Author Topic: Why suicide seems impossible  (Read 1760 times)


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Why suicide seems impossible
« on: March 11, 2015, 08:53:02 PM »
Suicide is complete torture. I am not trying to minimize anyone's pain by this post. There are people who die in accidents, well, it was an accident, people who die of medical issues, you have time to say goodbye. People who die of health problems, you have something to blame. - So many other ways, but suicide is completely different. Suicide, it is nothing but guilt, blame, what if's, trying to understand, trying to relate. A never ending circle of complete mental torture. They transfer the pain off of their shoulders and you carry the burden until you die. You now have to live with the pain. It is so unfair. You beg, you plead. There are so many emotions that I honestly think there aren't even names for. - Oh well, there is nothing you could have done.. It wasn't you, it was him..  That is like hearing those bad break up stories, I'm breaking up with you, it's not you, it is me. No, it doesn't make you feel any better. Seems like a lame excuse. Even if you logically KNOW that you couldn't prevent it and that it was the other person, emotionally is something completely different. I can't bring myself to tell people that he committed suicide. I am too ashamed. I feel as though it taints his wonderful character and I can't imagine what people will assume of me. I assume they think, how did you not know, what did you do, I wasn't good enough. A million and one awful thoughts. It is a burden I will have to carry forever.


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Re: Why suicide seems impossible
« Reply #1 on: March 11, 2015, 10:20:02 PM »
It does seem impossible and utter madness. And I am sorry you have lost your husband to this horrible illness. Our loss is different. You can try to wrap your head around suicide from a thousand different perspectives. It will Never make sense. I'm not sure how far you are out but I felt some relief from the anger, depression, and guilt after I started thinking of my dh suicide as a result from a brain illness. An  illness, like undetected heart disease that has had unfortunate and dire consequences. I Know without a doubt how much my dh loved his children, there is nothing in this world that meant more to him. So when I think that whatever happened in his brain the night he died, I know he wasn't in his right mind, wasn't thinking of them or me.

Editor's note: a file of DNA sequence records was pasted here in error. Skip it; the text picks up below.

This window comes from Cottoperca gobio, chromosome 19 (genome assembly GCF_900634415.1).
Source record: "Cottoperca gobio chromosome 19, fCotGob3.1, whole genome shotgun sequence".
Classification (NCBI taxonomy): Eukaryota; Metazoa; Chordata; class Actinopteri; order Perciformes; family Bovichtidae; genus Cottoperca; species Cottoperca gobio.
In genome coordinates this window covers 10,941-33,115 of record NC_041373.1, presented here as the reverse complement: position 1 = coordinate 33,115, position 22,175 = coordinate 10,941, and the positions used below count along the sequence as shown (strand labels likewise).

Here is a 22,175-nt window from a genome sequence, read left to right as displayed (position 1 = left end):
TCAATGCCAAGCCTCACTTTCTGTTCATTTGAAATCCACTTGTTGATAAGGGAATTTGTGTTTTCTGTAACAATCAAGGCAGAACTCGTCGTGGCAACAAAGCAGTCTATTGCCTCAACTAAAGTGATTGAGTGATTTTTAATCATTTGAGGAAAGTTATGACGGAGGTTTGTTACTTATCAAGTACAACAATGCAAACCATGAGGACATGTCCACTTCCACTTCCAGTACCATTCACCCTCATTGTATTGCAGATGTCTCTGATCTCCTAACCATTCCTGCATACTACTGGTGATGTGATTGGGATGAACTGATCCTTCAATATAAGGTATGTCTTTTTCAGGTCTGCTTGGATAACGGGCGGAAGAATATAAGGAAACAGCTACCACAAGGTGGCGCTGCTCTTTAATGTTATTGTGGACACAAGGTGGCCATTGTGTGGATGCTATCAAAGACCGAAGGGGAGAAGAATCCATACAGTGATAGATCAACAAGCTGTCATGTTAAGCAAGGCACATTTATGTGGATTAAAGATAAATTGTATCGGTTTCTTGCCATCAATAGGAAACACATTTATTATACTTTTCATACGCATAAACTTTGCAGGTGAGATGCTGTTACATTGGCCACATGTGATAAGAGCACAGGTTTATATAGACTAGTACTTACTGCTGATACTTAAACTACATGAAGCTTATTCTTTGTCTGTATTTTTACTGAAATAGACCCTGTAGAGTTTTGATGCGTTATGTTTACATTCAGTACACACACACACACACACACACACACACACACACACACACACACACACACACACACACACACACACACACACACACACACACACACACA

I didn't know, you didn't know and even if you knew things we rent quite right for your husband, in all likelihood there is nothing you could have done to stop it. No one person is all that powerful against such a powerful illness. Take a deep breath, and try to go easy on yourself.

BWQ 6-18-2009


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Re: Why suicide seems impossible
« Reply #2 on: March 12, 2015, 07:21:10 AM »

Welcome to Young Widow Forum.

It is certainly understandable that you are feeling the incredible pain you describe in your post. The psychological trauma of the SOS (survivor of suicide) of a loved one is classified among the most extreme that a person may ever experience. And this is made even worse when that suicide is of one's spouse, whose death is ranked as the single most emotionally stressful event in an adult's life.

With regard to the guilt, stigma, shame and endless self questioning associated with being an SOS, as I say in my introductory post in this section:

" ... if I learned anything during the past several decades with my wife, it is that clinical depression is a serious illness just as real as any other life-threatening illness, like heart disease or cancer. Unfortunately, it happens to be classified as mental illness, which makes it appear different. My wife died of a disease of the brain that impaired her thinking and her judgement. I take some comfort in accepting that she died, not by choice, but of natural causes."

Sorry for the tragic loss that brought you here.

--- WifeLess
« Last Edit: March 12, 2015, 07:35:10 PM by WifeLess »


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Re: Why suicide seems impossible
« Reply #3 on: March 12, 2015, 08:49:00 AM »
It's an emotional minefield.  The guilt, the blame, the what ifs - you're absolutely right.

The only way I've been able to get my head round this is to have a narrative in my head that makes sense to me - she was mentally ill, took a turn for the worse that she couldn't pull out of, and it was mental illness that killed her.  When I feel all the horrible complicated emotions, I remind myself of that truth, and mentally sidestep the other emotions.

Re other people, well I can't do a jot about that and I'm angry about it. I understand why you are too.  Many think I didn't do enough, that I drove my wife to it.  Again, I cling to the truth. But I still feel judged and I HATE that no matter how amazing I look, or perform, or what I achieve, I just can't change how they choose to judge me.

I do sometimes feel ashamed telling people how she died... I'm getting better at it, but it's still tough.

I forgive Elle for what she did, but not for the surrounding messy circumstances because of my hateful in laws.  I'll get there some day.

Musings of this sarcastic but upbeat young widow can be read here :


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Re: Why suicide seems impossible
« Reply #4 on: March 23, 2015, 09:01:07 PM »
The why's and the what if's will eat you alive. I feel that way on a daily basis. My mind cannot wrap around the fact he did this to my family. The anger, the guilt , all of it kills me on a daily basis. I will carry this to my grave..

I am different! How could I not be?